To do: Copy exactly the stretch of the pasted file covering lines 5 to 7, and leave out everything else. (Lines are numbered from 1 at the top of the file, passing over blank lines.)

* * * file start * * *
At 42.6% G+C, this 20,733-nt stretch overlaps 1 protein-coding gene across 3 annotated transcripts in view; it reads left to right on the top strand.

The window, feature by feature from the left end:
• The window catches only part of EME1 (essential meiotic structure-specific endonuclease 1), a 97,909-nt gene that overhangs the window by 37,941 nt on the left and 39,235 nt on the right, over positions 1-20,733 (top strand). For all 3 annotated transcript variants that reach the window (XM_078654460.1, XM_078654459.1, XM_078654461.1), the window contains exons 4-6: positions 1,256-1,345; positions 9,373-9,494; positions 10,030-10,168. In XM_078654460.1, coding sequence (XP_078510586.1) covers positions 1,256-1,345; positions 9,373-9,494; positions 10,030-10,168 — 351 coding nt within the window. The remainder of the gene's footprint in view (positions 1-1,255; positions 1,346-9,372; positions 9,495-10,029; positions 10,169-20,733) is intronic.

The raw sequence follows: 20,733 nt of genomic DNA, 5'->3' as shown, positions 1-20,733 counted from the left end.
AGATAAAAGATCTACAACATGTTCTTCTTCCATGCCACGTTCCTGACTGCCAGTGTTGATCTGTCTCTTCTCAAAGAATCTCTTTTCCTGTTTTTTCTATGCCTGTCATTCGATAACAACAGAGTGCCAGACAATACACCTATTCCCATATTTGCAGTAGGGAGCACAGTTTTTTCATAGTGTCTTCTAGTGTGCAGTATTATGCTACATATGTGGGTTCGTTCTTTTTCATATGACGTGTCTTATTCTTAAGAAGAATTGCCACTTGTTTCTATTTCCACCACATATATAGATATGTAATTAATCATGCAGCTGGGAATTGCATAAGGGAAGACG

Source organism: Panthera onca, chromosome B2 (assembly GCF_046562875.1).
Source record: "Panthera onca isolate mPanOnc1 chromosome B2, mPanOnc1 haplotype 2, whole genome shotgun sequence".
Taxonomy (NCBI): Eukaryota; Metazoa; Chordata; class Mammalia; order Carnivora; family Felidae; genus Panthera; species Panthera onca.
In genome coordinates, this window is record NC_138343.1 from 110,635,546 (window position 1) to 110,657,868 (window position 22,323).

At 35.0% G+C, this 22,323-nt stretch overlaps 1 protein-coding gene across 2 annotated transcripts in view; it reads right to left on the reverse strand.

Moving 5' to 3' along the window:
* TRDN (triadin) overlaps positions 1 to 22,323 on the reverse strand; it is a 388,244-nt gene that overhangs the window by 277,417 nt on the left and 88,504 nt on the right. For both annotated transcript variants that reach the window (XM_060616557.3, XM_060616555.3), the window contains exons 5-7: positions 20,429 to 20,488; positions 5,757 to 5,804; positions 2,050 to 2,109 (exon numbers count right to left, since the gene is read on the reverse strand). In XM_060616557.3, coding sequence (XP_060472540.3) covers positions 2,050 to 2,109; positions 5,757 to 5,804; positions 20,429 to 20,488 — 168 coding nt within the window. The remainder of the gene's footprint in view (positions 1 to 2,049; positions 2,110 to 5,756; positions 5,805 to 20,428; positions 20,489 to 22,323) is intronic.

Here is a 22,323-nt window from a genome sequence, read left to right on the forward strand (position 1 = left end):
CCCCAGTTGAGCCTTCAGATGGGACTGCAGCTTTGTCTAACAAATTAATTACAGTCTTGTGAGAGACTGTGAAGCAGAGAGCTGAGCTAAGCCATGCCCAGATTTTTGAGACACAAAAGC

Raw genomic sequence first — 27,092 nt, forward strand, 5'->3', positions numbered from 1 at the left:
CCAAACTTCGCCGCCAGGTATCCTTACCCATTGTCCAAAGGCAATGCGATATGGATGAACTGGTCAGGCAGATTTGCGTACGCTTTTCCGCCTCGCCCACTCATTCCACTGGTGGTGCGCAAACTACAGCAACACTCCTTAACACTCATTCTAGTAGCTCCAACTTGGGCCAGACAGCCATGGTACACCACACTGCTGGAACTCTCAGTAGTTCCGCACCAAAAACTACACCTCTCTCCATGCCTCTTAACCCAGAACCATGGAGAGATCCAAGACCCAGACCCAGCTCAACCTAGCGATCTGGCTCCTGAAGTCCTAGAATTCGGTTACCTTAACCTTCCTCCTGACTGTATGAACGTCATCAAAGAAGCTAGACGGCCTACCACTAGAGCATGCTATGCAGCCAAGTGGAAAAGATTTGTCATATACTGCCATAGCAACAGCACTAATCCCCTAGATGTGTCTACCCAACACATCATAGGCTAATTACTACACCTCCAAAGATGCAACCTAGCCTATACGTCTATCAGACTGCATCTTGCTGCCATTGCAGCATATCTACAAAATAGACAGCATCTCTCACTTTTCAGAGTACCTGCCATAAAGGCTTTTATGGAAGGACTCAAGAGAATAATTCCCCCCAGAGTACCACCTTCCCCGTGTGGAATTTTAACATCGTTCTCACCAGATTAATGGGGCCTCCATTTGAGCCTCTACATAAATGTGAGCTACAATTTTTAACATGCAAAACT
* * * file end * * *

AGATAAAAGATCTACAACATGTTCTTCTTCCATGCCACGTTCCTGACTGCCAGTGTTGATCTGTCTCTTCTCAAAGAATCTCTTTTCCTGTTTTTTCTATGCCTGTCATTCGATAACAACAGAGTGCCAGACAATACACCTATTCCCATATTTGCAGTAGGGAGCACAGTTTTTTCATAGTGTCTTCTAGTGTGCAGTATTATGCTACATATGTGGGTTCGTTCTTTTTCATATGACGTGTCTTATTCTTAAGAAGAATTGCCACTTGTTTCTATTTCCACCACATATATAGATATGTAATTAATCATGCAGCTGGGAATTGCATAAGGGAAGACG

Source organism: Panthera onca, chromosome B2 (assembly GCF_046562875.1).
Source record: "Panthera onca isolate mPanOnc1 chromosome B2, mPanOnc1 haplotype 2, whole genome shotgun sequence".